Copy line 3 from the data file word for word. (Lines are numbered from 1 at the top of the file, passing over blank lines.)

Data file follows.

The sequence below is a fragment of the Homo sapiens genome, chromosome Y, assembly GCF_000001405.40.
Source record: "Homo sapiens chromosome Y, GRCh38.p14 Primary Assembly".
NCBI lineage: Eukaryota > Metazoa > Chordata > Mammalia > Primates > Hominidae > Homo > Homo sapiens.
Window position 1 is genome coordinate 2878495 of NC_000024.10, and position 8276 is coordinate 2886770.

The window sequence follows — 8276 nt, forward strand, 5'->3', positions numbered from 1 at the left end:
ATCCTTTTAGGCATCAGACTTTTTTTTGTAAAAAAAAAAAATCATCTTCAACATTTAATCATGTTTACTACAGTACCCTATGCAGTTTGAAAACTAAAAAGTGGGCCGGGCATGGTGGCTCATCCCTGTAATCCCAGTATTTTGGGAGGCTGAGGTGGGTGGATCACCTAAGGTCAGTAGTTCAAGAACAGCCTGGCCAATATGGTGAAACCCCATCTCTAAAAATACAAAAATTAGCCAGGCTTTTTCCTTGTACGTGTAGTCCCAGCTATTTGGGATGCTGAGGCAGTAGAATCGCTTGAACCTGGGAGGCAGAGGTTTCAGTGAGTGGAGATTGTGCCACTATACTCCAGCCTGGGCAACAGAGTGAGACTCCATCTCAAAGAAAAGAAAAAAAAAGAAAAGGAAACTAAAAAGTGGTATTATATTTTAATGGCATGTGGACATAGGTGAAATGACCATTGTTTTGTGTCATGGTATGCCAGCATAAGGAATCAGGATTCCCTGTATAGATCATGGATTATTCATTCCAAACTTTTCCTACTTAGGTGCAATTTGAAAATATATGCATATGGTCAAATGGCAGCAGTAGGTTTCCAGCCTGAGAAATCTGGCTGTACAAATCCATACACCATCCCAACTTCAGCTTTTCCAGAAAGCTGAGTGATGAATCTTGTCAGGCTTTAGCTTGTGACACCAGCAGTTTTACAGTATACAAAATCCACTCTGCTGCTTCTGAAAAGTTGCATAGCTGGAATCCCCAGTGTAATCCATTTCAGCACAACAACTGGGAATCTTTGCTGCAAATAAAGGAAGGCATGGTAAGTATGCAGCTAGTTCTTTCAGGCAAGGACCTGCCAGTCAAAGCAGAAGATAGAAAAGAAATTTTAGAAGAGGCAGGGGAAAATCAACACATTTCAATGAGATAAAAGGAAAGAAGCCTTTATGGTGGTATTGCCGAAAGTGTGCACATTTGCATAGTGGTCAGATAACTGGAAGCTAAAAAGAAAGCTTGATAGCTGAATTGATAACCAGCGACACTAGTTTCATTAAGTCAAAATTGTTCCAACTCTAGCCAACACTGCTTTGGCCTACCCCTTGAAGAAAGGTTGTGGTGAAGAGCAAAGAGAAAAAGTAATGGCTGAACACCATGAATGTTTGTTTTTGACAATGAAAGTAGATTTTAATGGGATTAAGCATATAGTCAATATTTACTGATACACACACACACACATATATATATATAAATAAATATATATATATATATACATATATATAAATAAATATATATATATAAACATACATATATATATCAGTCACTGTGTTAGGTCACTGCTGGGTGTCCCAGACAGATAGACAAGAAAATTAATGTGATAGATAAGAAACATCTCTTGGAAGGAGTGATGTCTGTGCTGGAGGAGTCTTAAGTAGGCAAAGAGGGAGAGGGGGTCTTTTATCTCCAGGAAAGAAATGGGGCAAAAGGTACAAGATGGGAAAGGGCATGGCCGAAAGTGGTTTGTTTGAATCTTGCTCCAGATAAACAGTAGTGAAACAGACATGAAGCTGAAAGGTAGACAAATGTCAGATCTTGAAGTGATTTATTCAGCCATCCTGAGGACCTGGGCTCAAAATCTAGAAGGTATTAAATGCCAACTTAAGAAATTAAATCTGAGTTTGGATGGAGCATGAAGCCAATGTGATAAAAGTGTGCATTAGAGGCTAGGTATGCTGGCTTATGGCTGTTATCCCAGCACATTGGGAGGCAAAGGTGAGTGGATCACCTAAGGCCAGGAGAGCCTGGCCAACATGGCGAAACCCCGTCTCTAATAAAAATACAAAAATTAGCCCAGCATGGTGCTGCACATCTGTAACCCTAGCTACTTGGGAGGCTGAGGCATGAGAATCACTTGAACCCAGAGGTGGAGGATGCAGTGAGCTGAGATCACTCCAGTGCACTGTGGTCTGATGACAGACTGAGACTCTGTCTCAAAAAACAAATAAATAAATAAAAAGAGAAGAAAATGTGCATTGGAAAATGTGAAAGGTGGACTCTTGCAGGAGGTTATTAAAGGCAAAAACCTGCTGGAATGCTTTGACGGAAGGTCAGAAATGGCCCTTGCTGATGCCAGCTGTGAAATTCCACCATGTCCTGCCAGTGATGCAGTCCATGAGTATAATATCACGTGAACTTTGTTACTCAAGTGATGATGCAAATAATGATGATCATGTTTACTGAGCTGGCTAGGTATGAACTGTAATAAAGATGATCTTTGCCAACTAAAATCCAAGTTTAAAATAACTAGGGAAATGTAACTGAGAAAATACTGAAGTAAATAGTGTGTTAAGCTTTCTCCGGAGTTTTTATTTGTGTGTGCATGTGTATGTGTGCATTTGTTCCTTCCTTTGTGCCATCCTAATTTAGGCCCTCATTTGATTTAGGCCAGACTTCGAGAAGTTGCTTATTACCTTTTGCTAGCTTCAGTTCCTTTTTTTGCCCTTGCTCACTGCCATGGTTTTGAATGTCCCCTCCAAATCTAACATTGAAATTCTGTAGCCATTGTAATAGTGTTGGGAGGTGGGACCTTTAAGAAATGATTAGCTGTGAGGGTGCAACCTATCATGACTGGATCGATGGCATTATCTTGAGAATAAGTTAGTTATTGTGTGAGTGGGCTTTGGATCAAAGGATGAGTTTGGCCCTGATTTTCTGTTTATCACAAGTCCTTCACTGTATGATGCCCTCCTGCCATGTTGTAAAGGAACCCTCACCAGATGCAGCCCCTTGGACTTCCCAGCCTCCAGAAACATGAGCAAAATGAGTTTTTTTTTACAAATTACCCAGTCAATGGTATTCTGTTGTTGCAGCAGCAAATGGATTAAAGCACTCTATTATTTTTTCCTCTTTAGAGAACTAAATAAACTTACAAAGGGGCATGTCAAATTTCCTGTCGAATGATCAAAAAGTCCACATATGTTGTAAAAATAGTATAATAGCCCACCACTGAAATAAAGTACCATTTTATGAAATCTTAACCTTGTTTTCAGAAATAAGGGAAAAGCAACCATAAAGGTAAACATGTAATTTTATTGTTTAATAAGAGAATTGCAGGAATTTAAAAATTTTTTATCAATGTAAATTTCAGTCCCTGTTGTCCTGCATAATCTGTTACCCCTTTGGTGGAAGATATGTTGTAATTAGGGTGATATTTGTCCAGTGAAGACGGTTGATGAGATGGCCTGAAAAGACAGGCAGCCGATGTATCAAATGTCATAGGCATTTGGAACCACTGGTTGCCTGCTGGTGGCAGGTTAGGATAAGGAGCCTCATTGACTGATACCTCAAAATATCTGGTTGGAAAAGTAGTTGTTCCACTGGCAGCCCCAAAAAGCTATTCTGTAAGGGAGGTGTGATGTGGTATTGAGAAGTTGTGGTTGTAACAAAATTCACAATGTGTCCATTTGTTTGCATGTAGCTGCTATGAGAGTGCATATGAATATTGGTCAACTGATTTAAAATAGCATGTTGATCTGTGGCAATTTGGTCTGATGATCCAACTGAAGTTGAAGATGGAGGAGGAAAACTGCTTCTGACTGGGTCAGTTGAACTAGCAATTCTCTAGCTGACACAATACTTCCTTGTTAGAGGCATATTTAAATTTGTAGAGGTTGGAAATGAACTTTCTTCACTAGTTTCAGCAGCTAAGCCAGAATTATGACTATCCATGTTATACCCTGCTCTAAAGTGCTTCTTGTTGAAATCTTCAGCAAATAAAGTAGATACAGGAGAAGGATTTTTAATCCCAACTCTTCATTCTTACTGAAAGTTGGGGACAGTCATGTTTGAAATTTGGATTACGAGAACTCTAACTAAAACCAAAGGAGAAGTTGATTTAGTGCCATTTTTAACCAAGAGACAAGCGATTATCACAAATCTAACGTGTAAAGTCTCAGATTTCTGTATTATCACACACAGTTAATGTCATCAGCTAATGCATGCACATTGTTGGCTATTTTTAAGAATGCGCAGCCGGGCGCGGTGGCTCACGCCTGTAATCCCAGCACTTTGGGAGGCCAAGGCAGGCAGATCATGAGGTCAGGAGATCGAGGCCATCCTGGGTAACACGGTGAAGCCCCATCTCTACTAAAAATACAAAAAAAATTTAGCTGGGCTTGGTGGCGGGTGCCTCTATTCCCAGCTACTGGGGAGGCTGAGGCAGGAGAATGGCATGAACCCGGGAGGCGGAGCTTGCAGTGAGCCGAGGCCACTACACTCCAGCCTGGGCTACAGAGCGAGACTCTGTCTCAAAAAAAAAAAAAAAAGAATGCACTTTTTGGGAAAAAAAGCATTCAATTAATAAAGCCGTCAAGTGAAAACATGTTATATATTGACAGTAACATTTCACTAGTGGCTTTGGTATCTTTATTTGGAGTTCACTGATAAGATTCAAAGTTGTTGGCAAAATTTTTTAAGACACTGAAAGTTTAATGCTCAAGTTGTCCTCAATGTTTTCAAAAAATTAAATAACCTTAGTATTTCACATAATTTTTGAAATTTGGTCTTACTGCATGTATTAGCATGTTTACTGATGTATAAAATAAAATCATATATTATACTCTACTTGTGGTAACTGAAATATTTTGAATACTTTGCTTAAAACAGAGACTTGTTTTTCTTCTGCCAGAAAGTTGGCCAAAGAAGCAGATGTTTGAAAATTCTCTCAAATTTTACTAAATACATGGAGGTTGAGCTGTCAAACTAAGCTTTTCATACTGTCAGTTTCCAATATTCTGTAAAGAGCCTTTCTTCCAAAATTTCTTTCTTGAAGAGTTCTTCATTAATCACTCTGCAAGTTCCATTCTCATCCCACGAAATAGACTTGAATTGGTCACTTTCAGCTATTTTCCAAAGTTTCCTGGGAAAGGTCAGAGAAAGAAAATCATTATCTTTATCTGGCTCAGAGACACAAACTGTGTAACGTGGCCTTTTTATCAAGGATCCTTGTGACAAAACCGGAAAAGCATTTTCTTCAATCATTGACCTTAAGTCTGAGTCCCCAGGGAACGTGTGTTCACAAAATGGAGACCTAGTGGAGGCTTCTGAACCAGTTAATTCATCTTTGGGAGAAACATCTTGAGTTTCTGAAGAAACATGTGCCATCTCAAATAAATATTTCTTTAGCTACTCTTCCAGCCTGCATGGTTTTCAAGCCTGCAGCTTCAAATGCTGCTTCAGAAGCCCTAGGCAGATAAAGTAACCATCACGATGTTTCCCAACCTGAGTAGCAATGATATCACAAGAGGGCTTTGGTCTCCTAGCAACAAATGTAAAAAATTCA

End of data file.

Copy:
NCBI lineage: Eukaryota > Metazoa > Chordata > Mammalia > Primates > Hominidae > Homo > Homo sapiens.